Road Rage

Previous Page

Road Rage : Phrases


Aggressively argumentative, and sometimes violent, behaviour indulged in by drivers when annoyed by other road users' actions.



Appears to have been coined by a Los Angeles Times' writer in 1984 when reporting the story of a truck driver who shot a car driver who cut him up. The term caught on quickly and this was followed by numerous citations in print during the 1980s. For example, this from the St. Petersburg (Florida) Times, 1988:

"A fit of 'road rage' has landed a man in jail, accused of shooting a woman passenger who's [sic] car had 'cut him off' on the highway."

This stayed in America for several years before migrating elsewhere. It wasn't seen in the UK, or at least it wasn't reported using the 'road rage' term, until the 1990s. John Cleese demonstrated an excellent precursor to it in Faulty Towers in 1974, albeit getting angry with the car rather than another motorist..

This piece appeared in June 1994 in The Sunday Times (London):

"It was an amazing sight for motorists stuck in traffic in the north London suburb of Hendon. After cars had jockeyed for last-minute advantage, they watched as a leading member of Britain's orthodox Jews leaped out of his gold Mercedes and punched a Buddhist monk sitting at the wheel of a Nissan Micra. The attack earned David Schreiber, an elder of the United Synagogue, a fine and convictions for assault and threatening behaviour. It also placed him among the growing numbers of ordinary British people caught up in 'road rage', a problem that police, motoring organisations and psychologists say is sweeping the country."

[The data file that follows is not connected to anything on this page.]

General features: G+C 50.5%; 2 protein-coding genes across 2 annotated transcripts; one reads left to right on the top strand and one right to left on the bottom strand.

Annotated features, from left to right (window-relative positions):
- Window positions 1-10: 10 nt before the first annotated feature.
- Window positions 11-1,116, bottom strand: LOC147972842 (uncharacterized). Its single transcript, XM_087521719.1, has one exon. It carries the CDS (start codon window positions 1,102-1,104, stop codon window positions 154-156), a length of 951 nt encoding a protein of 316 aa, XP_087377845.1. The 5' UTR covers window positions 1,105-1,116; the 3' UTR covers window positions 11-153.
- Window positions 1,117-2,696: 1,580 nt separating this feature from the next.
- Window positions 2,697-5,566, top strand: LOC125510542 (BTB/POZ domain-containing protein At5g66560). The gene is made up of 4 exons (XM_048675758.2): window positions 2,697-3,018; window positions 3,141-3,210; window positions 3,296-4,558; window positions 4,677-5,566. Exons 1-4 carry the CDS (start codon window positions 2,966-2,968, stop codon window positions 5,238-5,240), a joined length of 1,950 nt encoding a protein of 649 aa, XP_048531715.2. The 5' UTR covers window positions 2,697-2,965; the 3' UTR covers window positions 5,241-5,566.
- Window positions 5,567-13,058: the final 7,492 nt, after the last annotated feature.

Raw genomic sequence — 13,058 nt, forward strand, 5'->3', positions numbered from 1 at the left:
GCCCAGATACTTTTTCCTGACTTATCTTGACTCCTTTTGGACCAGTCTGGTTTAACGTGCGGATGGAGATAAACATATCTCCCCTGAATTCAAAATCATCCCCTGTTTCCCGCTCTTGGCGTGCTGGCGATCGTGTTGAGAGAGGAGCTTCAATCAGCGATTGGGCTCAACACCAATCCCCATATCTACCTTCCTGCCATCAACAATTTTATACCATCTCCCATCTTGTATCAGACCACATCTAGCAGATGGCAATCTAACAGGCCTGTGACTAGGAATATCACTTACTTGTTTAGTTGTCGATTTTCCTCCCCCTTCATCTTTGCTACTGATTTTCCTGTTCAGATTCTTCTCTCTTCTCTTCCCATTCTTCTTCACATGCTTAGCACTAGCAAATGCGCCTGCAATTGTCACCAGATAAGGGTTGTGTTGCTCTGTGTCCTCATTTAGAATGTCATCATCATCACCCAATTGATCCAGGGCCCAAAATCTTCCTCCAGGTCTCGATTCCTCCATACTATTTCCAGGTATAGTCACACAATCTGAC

'Road rage' is now worldwide, both as a name and as a behaviour. The name at least is popular enough to have spawned imitators. Following Watergate, every scandal is now xxx-gate. Likewise, whenever anyone becomes argumentative about something, it is 'something rage'. For example 'air rage' - the misbehaviour of unruly aircraft passengers. Most airlines now provide information leaflets on how best to avoid this. There was even an 'Air Rage' feature film made in 2001. There is also 'trolley rage' - arguments over supermarket trolleys, and 'lounger' rage at pool sides. Road rage is less common, or at least it is less commonly reported. Possibly because motorists are controlling their stress better or, more probably, because it is no longer considered newsworthy. A more recent favourite, especially in the UK, is 'bin rage'. Here's an example, printed in the Bristol Evening Post, July 2001:

"A man who admitted in court he suffered an attack of 'bin rage' when binmen failed to collect rubbish from his girlfriend's house has been cleared of attacking two refuse collectors."
Phrases Index

From Road Rage to HOME PAGE

Follow These Links!